Tuesday, September 15, 2015

Throw Blue: A Beginner's Guide to Ultimate Frisbee at UMich

    Of all the images that come to mind when I think of college, the most prominent is that of college students perfectly flinging frisbees in the quad, or in our case the Diag, and having the best time of their life. However, what a lot of people don’t know is this idea of "flinging a Frisbee around" is actually the building block of a highly-engaging team sport: Ultimate Frisbee. 

    To put it simply, Ultimate is a highly organized Frisbee toss. To do it justice, Ultimate is a high intensity endurance sport encompassing offensive and defensive coordination, athleticism, throwing and catching ability, teamwork, and dedication. In the case of Michigan Flywheel, it also depends on 6 day a week practices (sometimes at midnight), throwing in the Diag every day, 10 hour car drives to tournaments, and a lot of fly-love.

Ultimate Frisbee 101

    The sport of Ultimate Frisbee ("Ultimate", to the initiated) is played between 2 teams of 7. Each point begins with a "pull" - think thrown version of a football kick-off - from one team to another. Teams are comprised of handlers (whose primary job is to handle and work the disc) and cutters (who make quick "cuts" in order to get open for a throw). On offense, teams usually play either a vertical stack or a horizontal stack.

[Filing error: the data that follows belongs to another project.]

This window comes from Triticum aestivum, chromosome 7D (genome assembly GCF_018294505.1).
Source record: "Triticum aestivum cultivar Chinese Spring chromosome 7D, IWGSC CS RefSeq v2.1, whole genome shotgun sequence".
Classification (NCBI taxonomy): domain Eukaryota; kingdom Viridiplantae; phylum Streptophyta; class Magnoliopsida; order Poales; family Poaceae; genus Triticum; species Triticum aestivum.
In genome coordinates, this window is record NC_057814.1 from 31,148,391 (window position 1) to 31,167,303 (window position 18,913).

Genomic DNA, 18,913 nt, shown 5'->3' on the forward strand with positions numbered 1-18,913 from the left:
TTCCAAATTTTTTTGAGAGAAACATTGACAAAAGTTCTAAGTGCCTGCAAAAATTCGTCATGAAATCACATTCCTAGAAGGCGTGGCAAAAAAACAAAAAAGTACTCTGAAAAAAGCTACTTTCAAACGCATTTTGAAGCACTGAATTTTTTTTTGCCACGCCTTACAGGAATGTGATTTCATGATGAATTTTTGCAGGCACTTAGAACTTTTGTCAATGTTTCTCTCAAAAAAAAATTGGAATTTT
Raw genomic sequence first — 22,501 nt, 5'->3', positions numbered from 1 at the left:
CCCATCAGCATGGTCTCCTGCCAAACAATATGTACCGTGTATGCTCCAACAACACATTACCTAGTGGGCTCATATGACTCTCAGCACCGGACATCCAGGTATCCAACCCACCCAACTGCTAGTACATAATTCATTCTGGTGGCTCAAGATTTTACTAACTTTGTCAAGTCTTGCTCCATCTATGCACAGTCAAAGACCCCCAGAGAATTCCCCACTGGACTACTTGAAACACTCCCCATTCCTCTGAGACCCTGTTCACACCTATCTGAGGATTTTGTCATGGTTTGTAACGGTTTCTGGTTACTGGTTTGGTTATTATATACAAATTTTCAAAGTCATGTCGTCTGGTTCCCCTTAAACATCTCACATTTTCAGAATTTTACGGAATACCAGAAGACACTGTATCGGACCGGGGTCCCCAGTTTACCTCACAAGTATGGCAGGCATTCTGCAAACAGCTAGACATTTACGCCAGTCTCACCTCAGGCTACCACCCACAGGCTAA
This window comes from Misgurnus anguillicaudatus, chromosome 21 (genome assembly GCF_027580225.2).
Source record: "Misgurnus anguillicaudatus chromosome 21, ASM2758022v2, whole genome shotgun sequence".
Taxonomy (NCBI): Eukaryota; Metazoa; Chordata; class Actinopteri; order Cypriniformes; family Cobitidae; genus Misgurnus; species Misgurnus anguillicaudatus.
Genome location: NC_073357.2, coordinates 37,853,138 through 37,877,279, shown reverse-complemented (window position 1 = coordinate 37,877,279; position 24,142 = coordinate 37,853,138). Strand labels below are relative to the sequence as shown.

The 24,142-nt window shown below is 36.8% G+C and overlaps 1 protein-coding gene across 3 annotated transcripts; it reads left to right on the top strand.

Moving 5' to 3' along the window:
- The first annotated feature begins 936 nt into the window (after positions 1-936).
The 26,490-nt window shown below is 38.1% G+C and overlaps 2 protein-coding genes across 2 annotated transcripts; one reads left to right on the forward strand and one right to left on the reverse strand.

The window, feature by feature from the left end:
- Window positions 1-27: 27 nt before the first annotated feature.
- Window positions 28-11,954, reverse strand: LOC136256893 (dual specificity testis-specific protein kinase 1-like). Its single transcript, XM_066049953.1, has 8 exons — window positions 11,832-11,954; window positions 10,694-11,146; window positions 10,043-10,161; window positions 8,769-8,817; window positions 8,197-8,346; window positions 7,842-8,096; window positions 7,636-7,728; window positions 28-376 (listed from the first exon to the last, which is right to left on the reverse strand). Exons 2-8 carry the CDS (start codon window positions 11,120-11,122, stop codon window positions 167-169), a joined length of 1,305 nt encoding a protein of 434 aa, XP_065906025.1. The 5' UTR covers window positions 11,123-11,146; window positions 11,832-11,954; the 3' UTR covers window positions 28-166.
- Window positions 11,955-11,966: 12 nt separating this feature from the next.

In vertical, there are 5 cutters and 2 handlers: the five cutters line up vertically in the middle of the field with the two handlers splitting the field at the end of the stack. For a horizontal stack, 4 players line up horizontally across the field 10-15 yards from 3 handlers evenly spread across the field. On offense, teams typically have a list of plays that they can rotate through, as well as letting the players on the field work together without a set play.

    When possession changes, the team is forced to scramble into one of two defenses: man defense or zone defense. In man defense, each player guards one man and stays with them throughout the play, sometimes poaching off of their player if they are not a threat. In zone defense, each player primarily guards a space and can pick up certain individuals who pose a threat. 

    There are many types of zone defense, some involving cups, walls, chasers, deeps, and wings. Each player has their own specialized job in a "zone" formation. The cup includes the player marking the offender with the disc. Their job is to trap the offensive player to throw to a certain side of the field. Walls typically take up a little bit deeper space than a cup but occupy the same job as blocking cutters from reaching the handlers. As the name implies, Chasers work on the mark by putting pressure on handlers making short distance throws. Deep players make sure that any desperate long throws (or "hucks", in ultimate lingo) are challenged. Finally, wings occupy the space after the cup/wall and before the deeps. Their job is to prevent up-line throws or continuation throws if the cup or wall is broken.